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1. Overview

In this quick tutorial, we're going to see what causes Java to throw an instance of the ExceptionInInitializerError exception.

We'll start with a little bit of theory. Then we'll see a few examples of this exception in practice.

2. The ExceptionInInitializerError

The ExceptionInInitializerError indicates that an unexpected exception has occurred in a static initializerBasically, when we see this exception, we should know that Java failed to evaluate a static initializer block or to instantiate a static variable.

In fact, every time any exception happens inside a static initializer, Java automatically wraps that exception inside an instance of the ExceptionInInitializerError class. This way, it also maintains a reference to the actual exception as the root cause.

Now that we know the rationale behind this exception, let's see it in practice.

3. Static Initializer Block

To have a failed static block initializer, we're going to divide an integer by zero intentionally:

public class StaticBlock {

    private static int state;

    static {
        state = 42 / 0;
    }
}

Now if we trigger the class initialization with something like:

new StaticBlock();

Then, we would see the following exception:

java.lang.ExceptionInInitializerError
    at com.baeldung...(ExceptionInInitializerErrorUnitTest.java:18)
Caused by: java.lang.ArithmeticException: / by zero
    at com.baeldung.StaticBlock.<clinit>(ExceptionInInitializerErrorUnitTest.java:35)
    ... 23 more

As mentioned earlier, Java throws the ExceptionInInitializerError exception while maintaining a reference to the root cause:

assertThatThrownBy(StaticBlock::new)
  .isInstanceOf(ExceptionInInitializerError.class)
  .hasCauseInstanceOf(ArithmeticException.class);

It's also worth mentioning that the <clinit> method is a class initialization method in the JVM.

4. Static Variable Initialization

The same thing happens if Java fails to initialize a static variable:

public class StaticVar {

    private static int state = initializeState();

    private static int initializeState() {
        throw new RuntimeException();
    }
}

Again, if we trigger the class initialization process:

new StaticVar();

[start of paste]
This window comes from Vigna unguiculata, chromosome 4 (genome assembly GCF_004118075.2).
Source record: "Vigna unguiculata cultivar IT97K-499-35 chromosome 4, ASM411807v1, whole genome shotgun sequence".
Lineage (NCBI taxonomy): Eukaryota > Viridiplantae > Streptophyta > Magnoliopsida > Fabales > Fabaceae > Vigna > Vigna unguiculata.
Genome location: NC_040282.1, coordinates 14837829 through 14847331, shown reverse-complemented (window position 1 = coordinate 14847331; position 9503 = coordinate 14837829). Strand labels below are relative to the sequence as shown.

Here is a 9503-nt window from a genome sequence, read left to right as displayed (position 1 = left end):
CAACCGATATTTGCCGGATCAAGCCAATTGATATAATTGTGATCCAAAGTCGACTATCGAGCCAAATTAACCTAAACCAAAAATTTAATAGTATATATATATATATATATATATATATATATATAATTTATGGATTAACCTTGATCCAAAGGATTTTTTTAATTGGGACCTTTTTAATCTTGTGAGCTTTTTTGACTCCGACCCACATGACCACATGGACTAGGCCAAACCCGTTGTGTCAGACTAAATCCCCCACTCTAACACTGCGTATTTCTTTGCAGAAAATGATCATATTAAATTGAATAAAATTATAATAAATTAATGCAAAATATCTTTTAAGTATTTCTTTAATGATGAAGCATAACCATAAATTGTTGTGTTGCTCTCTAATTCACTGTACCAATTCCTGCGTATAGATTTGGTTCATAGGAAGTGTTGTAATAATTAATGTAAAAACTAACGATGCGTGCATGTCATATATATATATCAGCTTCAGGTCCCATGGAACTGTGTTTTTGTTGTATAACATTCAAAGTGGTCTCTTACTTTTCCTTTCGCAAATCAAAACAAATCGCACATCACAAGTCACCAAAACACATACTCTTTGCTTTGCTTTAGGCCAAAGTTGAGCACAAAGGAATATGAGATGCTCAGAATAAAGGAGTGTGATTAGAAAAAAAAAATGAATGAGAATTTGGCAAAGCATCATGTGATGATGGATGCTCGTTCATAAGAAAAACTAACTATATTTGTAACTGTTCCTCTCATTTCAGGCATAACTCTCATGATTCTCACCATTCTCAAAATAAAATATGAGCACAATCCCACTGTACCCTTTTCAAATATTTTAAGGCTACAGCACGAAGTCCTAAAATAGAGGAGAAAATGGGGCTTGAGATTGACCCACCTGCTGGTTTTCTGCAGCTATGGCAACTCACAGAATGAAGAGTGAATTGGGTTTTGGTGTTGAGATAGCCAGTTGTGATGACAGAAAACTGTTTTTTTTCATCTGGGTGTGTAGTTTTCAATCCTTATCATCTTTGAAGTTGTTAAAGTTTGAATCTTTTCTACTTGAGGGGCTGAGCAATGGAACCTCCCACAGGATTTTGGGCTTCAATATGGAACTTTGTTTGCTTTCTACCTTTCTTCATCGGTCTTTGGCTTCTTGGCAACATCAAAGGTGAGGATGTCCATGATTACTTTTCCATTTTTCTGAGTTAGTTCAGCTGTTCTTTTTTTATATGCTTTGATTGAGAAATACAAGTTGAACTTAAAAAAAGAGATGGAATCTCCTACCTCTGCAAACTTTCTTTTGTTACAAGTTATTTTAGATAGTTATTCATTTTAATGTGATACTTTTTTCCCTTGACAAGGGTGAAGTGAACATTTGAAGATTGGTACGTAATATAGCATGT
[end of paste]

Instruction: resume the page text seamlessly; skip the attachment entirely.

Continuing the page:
Then the same exception occurs:

java.lang.ExceptionInInitializerError
    at com.baeldung...(ExceptionInInitializerErrorUnitTest.java:11)
Caused by: java.lang.RuntimeException
    at com.baeldung.StaticVar.initializeState(ExceptionInInitializerErrorUnitTest.java:26)
    at com.baeldung.StaticVar.<clinit>(ExceptionInInitializerErrorUnitTest.java:23)
    ... 23 more

Similar to static initializer blocks, the root cause of the exception is also preserved:

assertThatThrownBy(StaticVar::new)
  .isInstanceOf(ExceptionInInitializerError.class)
  .hasCauseInstanceOf(RuntimeException.class);

5. Checked Exceptions

As part of the Java language specification (JLS-11.2.3), we can't throw checked exceptions inside a static initializer block or static variable initializer. For instance, if we try to do so:

public class NoChecked {
    static {
        throw new Exception();
    }
}

The compiler would fail with the following compilation error:

java: initializer must be able to complete normally

As a convention, we should wrap the possible checked exceptions inside an instance of ExceptionInInitializerError when our static initialization logic throws a checked exception:

public class CheckedConvention {

    private static Constructor<?> constructor;

    static {
        try {
            constructor = CheckedConvention.class.getDeclaredConstructor();
        } catch (NoSuchMethodException e) {
            throw new ExceptionInInitializerError(e);
        }
    }
}

As shown above, the getDeclaredConstructor() method throws a checked exception. Therefore, we caught the checked exception and wrapped it as the convention suggests.

Since we're already returning an instance of ExceptionInInitializerError exception explicitly, Java won't wrap this exception inside yet another ExceptionInInitializerError instance.

However, if we throw any other unchecked exception, Java will throw another ExceptionInInitializerError:

static {
    try {
        constructor = CheckedConvention.class.getConstructor();
    } catch (NoSuchMethodException e) {
        throw new RuntimeException(e);
    }
}

Here, we're wrapping the checked exception inside an unchecked one. Because this unchecked exception is not an instance of ExceptionInInitializerError, Java will wrap it again, resulting in this unexpected stack trace:

java.lang.ExceptionInInitializerError
	at com.baeldung.exceptionininitializererror...
Caused by: java.lang.RuntimeException: java.lang.NoSuchMethodException: ...
Caused by: java.lang.NoSuchMethodException: com.baeldung.CheckedConvention.<init>()
	at java.base/java.lang.Class.getConstructor0(Class.java:3427)
	at java.base/java.lang.Class.getConstructor(Class.java:2165)

As shown above, if we follow the convention, then the stack trace would be much cleaner than this.

5.1. OpenJDK

Recently, this convention is even used in the OpenJDK source code itself. For instance, here's how the AtomicReference is using this approach:

public class AtomicReference<V> implements java.io.Serializable {
    private static final VarHandle VALUE;
    static {
        try {
            MethodHandles.Lookup l = MethodHandles.lookup();
            VALUE = l.findVarHandle(AtomicReference.class, "value", Object.class);
        } catch (ReflectiveOperationException e) {
            throw new ExceptionInInitializerError(e);
        }
    }

    private volatile V value;

   // omitted
}

6. Conclusion

In this tutorial, we saw what causes Java to throw an instance of the ExceptionInInitializerError exception.

As usual, all the examples are available over on GitHub.

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